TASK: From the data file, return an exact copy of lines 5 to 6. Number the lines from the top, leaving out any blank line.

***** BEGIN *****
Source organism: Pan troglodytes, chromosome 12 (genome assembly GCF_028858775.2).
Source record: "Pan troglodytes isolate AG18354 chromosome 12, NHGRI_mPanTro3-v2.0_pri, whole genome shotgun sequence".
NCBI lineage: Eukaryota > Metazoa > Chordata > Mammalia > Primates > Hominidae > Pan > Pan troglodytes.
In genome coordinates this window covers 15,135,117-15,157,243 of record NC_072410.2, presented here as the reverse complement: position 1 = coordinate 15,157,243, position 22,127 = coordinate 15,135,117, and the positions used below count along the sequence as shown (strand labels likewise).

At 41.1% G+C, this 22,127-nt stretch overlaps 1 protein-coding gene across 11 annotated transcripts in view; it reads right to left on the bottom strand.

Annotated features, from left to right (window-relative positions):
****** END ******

At 41.1% G+C, this 22,127-nt stretch overlaps 1 protein-coding gene across 11 annotated transcripts in view; it reads right to left on the bottom strand.

Annotated features, from left to right (window-relative positions):